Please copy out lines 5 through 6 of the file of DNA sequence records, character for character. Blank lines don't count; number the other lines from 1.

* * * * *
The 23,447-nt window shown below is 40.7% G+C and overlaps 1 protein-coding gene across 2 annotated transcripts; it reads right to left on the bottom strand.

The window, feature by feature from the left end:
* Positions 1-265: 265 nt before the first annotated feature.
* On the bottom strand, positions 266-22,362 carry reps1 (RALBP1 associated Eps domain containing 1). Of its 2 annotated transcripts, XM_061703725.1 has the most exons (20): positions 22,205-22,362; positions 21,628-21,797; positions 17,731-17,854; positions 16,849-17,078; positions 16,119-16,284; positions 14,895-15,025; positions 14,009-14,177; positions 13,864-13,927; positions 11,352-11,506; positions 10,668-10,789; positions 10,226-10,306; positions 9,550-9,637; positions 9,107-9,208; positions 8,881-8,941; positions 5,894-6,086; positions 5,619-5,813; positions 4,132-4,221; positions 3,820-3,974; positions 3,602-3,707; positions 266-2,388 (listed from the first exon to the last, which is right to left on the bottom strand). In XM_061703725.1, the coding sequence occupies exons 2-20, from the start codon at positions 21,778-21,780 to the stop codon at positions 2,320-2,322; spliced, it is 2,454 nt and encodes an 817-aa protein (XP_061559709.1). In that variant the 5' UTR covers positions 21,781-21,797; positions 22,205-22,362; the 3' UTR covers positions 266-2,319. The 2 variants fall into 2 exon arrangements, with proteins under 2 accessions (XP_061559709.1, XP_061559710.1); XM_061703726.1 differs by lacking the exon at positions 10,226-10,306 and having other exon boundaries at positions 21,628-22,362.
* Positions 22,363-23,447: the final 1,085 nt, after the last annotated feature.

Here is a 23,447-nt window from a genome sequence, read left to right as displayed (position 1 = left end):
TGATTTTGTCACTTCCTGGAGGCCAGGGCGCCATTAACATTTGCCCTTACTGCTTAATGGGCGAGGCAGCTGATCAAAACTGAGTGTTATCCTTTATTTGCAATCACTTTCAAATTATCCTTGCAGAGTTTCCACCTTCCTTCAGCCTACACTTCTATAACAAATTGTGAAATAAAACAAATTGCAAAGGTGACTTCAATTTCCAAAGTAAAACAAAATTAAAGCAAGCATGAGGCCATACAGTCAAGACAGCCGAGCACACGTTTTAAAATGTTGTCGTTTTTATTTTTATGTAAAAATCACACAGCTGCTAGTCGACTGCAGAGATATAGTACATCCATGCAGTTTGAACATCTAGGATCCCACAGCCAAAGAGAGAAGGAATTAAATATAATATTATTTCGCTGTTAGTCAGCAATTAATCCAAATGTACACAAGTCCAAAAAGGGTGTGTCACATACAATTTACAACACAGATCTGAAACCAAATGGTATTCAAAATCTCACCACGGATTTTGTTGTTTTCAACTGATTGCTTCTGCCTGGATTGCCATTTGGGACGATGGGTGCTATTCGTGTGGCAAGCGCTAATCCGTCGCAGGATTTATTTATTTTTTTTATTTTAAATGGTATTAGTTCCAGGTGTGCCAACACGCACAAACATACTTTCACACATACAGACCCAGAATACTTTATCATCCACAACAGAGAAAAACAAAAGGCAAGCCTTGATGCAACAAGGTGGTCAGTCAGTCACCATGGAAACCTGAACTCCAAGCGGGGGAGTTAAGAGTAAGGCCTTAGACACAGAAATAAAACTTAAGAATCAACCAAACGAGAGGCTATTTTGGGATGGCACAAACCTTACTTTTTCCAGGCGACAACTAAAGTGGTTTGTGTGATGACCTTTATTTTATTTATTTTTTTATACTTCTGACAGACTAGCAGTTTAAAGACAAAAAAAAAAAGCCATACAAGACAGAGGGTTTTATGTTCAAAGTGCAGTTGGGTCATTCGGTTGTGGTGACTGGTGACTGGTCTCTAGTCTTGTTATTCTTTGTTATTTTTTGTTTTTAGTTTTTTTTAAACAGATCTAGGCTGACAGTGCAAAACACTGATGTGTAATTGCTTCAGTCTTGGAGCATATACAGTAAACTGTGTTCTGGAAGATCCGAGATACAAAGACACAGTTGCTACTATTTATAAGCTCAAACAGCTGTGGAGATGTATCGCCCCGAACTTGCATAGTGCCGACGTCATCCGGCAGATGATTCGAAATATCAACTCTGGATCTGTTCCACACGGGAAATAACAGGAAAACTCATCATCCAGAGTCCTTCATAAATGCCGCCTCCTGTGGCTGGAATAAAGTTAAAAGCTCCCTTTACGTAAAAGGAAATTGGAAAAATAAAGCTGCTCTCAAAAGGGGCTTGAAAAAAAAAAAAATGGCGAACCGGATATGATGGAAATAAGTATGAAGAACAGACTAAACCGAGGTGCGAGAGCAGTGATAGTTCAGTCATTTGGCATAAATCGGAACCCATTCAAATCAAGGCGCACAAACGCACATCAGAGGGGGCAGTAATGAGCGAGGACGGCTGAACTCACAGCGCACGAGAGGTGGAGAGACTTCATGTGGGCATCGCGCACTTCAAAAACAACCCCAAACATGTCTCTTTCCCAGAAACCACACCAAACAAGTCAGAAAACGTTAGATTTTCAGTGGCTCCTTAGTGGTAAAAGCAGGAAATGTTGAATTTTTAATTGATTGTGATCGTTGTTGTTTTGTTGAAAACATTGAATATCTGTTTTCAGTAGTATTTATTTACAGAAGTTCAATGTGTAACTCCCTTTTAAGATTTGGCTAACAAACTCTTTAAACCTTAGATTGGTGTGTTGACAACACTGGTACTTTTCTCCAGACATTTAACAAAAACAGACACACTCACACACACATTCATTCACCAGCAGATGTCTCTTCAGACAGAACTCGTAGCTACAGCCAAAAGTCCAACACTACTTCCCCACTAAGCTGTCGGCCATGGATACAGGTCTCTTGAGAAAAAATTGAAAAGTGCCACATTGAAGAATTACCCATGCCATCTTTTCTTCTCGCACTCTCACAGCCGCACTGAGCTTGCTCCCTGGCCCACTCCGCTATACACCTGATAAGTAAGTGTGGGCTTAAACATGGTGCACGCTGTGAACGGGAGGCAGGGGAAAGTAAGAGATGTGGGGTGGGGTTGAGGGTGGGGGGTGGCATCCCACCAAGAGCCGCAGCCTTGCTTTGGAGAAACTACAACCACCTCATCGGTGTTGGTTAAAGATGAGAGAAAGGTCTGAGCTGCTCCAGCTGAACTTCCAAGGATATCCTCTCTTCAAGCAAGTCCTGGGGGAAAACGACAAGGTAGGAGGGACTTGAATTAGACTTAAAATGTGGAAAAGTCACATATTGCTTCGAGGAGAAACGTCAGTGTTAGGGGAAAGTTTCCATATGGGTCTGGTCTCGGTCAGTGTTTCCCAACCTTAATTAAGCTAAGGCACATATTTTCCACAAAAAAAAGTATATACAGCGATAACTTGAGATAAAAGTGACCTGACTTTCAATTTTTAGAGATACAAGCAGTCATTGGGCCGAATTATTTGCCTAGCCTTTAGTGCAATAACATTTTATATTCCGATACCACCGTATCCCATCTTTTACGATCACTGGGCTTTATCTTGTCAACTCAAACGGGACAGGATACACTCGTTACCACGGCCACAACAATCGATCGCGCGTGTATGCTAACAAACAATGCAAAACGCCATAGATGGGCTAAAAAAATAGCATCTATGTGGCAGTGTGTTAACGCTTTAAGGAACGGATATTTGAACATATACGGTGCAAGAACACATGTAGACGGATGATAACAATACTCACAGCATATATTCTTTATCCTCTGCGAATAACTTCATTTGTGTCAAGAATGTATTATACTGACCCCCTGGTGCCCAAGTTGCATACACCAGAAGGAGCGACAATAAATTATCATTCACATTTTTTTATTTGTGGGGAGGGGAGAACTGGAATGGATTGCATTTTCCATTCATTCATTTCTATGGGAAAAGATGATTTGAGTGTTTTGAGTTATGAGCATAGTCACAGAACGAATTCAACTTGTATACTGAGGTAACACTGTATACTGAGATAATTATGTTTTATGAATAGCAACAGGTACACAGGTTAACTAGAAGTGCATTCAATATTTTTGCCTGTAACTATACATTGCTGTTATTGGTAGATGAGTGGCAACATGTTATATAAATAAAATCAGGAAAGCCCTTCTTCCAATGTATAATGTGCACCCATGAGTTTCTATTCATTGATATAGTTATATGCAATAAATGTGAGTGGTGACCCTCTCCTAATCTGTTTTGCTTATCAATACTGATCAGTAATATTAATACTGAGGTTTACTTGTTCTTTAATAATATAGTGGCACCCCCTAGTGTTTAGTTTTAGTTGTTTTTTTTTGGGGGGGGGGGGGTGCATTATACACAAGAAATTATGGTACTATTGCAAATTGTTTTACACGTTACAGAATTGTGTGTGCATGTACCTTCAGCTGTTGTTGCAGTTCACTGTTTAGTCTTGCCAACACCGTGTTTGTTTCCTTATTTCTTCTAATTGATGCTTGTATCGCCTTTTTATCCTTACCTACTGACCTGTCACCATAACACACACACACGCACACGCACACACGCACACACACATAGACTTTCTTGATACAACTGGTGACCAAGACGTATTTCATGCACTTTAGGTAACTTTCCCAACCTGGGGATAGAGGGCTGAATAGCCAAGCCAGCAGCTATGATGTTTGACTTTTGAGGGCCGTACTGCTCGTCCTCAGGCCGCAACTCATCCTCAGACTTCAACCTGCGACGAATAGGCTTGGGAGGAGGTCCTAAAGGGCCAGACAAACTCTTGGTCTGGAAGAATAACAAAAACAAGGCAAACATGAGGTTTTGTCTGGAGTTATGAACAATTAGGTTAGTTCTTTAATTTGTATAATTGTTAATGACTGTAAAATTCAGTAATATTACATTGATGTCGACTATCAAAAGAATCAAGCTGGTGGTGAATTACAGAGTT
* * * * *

* Positions 22,363-23,447: the final 1,085 nt, after the last annotated feature.

Here is a 23,447-nt window from a genome sequence, read left to right as displayed (position 1 = left end):